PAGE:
NEET: Legal recourse only option, Azad says
Legal recourse was the only option for a review on the Supreme Court judgement quashing the single entrance test for medical courses, Union health minister Ghulam Nabi Azad said on Friday. "We have to see if we can go for the review or whatever else is required to do," he said.
"The review petition is likely to be filed by next week, subject to the legal opinion," director general of health services (DGHS) Jagdish Prasad said. The SC verdict would undo all efforts made by the ministry and the medical council to streamline undergraduate and post-graduate medical admissions in the country, he added.
Azad said students across the country would now have to appear in different examinations and still not be sure of admission. More students would have gained admission through a common entrance test, he said, adding that many seats blocked by students who get admission in more than one college, go vacant.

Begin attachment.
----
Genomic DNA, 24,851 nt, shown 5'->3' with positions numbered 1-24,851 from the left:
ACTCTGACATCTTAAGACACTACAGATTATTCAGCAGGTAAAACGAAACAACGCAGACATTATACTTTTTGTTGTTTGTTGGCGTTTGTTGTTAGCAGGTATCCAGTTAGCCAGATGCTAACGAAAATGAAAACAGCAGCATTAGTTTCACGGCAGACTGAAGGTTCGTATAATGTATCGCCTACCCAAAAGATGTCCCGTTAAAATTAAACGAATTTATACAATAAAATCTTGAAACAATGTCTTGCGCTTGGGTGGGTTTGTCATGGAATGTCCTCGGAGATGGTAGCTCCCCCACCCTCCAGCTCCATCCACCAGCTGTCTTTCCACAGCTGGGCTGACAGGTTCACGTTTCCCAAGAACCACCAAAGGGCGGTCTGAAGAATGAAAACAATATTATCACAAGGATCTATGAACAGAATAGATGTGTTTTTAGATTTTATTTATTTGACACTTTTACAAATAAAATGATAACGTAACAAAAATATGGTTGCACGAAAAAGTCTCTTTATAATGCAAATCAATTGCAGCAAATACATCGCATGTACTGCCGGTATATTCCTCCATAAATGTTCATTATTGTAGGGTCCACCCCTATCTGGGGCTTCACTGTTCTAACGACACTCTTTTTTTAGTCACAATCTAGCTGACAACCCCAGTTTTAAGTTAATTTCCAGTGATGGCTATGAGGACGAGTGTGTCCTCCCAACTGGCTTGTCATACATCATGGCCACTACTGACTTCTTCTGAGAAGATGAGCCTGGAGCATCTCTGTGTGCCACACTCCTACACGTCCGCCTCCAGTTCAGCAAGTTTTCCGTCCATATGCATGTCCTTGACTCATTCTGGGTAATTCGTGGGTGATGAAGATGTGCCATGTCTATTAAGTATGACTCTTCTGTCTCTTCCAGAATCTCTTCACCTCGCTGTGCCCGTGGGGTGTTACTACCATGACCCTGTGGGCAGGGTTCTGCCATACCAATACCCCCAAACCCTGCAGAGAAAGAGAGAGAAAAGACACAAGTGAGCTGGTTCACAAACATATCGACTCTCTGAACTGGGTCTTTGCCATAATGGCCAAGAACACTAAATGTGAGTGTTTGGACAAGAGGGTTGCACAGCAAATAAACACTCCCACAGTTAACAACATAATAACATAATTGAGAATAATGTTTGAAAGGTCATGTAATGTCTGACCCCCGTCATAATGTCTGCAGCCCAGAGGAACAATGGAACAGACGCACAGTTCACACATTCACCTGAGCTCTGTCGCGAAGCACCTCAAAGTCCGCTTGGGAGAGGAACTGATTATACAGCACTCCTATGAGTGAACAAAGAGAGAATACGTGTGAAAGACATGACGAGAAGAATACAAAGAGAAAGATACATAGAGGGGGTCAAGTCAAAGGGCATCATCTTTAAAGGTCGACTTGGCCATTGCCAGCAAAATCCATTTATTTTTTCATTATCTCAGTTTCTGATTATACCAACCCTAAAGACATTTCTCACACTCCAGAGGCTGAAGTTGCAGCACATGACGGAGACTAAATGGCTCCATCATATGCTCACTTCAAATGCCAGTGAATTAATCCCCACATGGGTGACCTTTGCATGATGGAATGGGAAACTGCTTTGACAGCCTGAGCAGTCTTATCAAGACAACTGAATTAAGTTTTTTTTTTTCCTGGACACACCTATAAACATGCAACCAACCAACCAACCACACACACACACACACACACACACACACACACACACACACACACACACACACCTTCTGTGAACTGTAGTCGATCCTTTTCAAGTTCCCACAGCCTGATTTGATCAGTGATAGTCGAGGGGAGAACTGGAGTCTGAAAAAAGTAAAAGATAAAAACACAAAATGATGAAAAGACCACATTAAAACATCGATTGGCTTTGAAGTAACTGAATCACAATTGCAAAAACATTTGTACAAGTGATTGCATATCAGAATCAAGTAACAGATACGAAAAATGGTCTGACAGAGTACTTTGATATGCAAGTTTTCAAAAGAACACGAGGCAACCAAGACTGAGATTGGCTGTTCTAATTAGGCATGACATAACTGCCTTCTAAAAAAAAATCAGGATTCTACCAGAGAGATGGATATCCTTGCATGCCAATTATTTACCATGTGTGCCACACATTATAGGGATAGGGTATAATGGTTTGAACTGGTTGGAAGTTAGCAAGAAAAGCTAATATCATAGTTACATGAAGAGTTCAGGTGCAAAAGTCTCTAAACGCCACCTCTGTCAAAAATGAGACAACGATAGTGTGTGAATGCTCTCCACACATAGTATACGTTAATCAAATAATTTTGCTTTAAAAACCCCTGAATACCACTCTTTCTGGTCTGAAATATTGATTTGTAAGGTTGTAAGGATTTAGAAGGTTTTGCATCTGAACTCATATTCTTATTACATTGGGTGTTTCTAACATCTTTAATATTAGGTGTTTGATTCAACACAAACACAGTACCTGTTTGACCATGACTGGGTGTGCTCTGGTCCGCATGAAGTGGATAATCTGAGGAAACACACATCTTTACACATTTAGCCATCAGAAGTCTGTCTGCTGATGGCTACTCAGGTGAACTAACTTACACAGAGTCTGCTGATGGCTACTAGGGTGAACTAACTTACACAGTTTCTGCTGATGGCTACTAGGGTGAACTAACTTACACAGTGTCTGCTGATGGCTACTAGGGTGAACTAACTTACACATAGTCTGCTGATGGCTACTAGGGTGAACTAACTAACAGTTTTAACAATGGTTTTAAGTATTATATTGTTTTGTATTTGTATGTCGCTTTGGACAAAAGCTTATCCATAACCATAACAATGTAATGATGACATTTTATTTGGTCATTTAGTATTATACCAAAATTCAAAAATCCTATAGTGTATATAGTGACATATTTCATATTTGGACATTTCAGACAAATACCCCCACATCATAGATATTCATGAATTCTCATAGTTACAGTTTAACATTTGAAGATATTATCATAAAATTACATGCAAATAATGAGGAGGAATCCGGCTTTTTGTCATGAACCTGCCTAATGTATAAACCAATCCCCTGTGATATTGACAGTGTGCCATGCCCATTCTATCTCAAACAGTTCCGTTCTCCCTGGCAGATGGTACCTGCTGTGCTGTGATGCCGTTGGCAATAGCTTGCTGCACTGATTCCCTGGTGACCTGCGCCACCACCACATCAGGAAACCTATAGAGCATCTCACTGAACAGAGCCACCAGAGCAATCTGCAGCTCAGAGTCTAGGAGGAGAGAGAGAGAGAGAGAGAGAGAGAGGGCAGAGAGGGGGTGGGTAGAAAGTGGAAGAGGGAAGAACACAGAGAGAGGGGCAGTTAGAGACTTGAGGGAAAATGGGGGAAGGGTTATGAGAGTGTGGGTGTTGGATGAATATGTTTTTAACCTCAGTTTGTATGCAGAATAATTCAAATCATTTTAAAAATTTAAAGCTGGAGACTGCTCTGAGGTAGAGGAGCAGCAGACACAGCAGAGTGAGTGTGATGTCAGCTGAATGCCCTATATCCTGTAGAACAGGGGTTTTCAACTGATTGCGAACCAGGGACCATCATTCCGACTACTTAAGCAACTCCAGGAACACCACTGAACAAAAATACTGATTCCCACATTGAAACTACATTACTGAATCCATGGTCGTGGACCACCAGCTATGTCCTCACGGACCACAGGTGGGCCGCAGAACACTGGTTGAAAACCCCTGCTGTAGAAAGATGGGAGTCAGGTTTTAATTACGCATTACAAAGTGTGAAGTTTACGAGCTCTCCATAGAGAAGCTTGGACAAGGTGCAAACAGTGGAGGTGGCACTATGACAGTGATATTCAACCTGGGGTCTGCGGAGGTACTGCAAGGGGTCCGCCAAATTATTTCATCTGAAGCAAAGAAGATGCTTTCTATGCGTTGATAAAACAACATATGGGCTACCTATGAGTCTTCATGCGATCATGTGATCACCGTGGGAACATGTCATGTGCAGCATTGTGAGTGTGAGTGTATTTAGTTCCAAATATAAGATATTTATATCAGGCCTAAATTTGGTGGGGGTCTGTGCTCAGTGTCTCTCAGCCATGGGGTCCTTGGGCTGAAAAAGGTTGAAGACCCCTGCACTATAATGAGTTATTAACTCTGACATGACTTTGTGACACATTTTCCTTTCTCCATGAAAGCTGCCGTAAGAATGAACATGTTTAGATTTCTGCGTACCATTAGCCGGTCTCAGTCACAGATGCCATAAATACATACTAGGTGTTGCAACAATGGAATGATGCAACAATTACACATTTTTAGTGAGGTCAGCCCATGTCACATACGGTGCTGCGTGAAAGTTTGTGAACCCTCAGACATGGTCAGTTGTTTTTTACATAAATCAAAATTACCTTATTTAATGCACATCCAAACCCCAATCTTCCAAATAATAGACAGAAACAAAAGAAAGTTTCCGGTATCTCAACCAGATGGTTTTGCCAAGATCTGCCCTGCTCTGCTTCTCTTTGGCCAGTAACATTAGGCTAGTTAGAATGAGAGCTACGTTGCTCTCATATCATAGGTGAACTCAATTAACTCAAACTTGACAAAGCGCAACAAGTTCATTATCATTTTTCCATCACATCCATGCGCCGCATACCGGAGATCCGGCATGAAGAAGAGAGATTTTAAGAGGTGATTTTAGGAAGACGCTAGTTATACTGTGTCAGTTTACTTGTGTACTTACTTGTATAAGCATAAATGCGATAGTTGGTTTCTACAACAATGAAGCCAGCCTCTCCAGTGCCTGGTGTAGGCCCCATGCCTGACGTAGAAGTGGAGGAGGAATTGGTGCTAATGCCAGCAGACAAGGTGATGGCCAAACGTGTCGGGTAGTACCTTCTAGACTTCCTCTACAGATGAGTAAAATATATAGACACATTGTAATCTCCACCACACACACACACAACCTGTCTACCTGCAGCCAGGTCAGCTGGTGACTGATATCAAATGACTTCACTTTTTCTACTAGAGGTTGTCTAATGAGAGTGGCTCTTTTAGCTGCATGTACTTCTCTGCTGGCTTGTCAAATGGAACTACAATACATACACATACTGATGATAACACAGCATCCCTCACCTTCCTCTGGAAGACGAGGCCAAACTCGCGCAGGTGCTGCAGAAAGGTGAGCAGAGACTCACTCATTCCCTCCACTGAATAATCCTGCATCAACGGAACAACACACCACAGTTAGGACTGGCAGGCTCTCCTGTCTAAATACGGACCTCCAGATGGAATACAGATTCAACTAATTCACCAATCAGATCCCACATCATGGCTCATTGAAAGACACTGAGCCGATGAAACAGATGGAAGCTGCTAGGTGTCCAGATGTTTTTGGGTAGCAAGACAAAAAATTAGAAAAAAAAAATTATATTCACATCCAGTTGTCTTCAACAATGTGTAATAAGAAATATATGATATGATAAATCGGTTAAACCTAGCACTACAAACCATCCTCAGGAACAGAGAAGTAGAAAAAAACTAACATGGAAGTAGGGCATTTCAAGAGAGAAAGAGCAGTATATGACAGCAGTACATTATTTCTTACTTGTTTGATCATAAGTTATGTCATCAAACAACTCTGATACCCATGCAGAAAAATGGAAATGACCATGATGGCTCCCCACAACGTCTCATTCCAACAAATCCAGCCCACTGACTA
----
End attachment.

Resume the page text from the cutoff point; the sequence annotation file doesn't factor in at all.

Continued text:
A three-judge bench had on Thursday struck down the NEET as unconstitutional by two-to-one majority and ruled that the Medical Council of India (MCI) had no power to issue notifications in 2010 to regulate admissions to 271 medical colleges — 138 run by the government and 133 under private management, offering 31,000 MBBS and BDS as well as 11,000 MD seats.
Several academicians including the Dr SK Sarin, ex-chairman of MCI's board of governors, criticized the move saying it would discourage poor students from applying for admission in private colleges, many of which charge stiff capitation fees.
"Applying for multiple examinations involves huge expenditure - cost of the admission form, money spent in travelling to examination centers - and there is also variation in the examination pattern. NEET aimed at reduce the trouble," he said.
The former MCI chief pointed out that NEET was given a go-ahead by the apex court itself in December 2010 following which a gazette notification was issued for its implementation. "I hope that the SC decision is revoked," Sarin added.